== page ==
However, we cannot ignore a “third element”, that of the media and the web. The Shields Gazette, a politically non aligned paper, provides an admirable and balanced political perspective; it reports the good and it covers the bad, but in equal measure. No party can realistically complain that the paper does not give them full coverage. It is on the web however, that the real divides appear and the real debate takes place. Unfettered by the restrictions of the provincial press, we can expose the policy, attack the participants and highlight the hypocrisy without fear of offending political partisanship, a party leader or advocates of political balance. What you get may only be opinion, but it is the essential element of both politics and its philosophies. Within South Tyneside the political “blog” world is a small but quite active community. If you are reading this post you will know the stance this site takes. If you arrived here from a link to Curly’s site (http://curly15.wordpress.com) you will probably be aware of how he views things. However, we also have Rossinisbird (http://rossinisbird.blogspot.com/) and Tyne Dock Green (http://tynedockgreen.blogspot.com/), sites which in the main promote the polices of the Green Party. There is also the less well known Dolphin Hotel (http://thethirtyfiles.blogspot.com/). Whilst not overtly political, the hotel owner has a tendency to be able to spot the Emperor who has no clothes on! What we have then with the web and its local participants, is the only “free” area which supports, encourages and promotes both debate and opposition within the Borough.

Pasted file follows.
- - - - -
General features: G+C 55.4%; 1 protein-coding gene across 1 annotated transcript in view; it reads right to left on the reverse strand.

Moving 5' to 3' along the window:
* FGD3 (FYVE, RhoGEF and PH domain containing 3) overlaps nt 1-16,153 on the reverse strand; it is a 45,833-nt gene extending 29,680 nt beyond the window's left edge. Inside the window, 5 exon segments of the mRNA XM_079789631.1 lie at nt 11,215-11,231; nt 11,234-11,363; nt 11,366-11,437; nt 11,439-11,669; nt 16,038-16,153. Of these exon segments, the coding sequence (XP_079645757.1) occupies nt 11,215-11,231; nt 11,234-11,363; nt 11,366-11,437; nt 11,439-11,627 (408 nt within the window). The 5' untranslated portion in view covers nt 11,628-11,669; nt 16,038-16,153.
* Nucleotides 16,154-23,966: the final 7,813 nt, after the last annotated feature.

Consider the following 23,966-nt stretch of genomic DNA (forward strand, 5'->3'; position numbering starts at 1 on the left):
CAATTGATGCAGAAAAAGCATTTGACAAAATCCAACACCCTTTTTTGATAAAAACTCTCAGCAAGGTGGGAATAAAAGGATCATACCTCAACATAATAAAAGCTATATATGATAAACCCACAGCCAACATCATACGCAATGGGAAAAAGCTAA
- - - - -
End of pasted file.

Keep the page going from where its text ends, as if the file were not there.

Together with the public and Alliance councillors, it forms the only barrier to Labour hegemony. As it stands, it is the only area of effective opposition.
I have missed out a political party who have a local site and are regionally active, that of the BNP. I have tried to incorporate a profile of them in the above scenario but it didn’t “sit” well. For a start, they have no councillors; they are also odious. However, their presence and mere existence is essential to the argument. Whilst Labour Councillors run the Borough as a private club and the Conservative, Liberal and Alliance councillors chase the issues in their own ways, the BNP will always thrive. They feed on discontent, apathy and perceived lack of an opposition. Only by providing a united front with an effective alternative remit will their cancerous presence be removed from the Borough. The whole scenario reminds me of an old story that Tony Benn always tells. A young boy falls down a well. Rescuers gather with varying lengths of rope, but nobody has one long enough to reach the bottom. After many failed attempts, the rescuers gather round, dejected and down hearted at their failure. As they all sat quietly and forlornly, a sharp and clear voice emerges from the well “TIE YOUR ROPES TOGETHER!”
Simple really. Only a combined political effort will break the restraints that have dominated modern South Tyneside politics and local government. Only then will we have a level playing field, and only then will the debate on policy and approach really take place.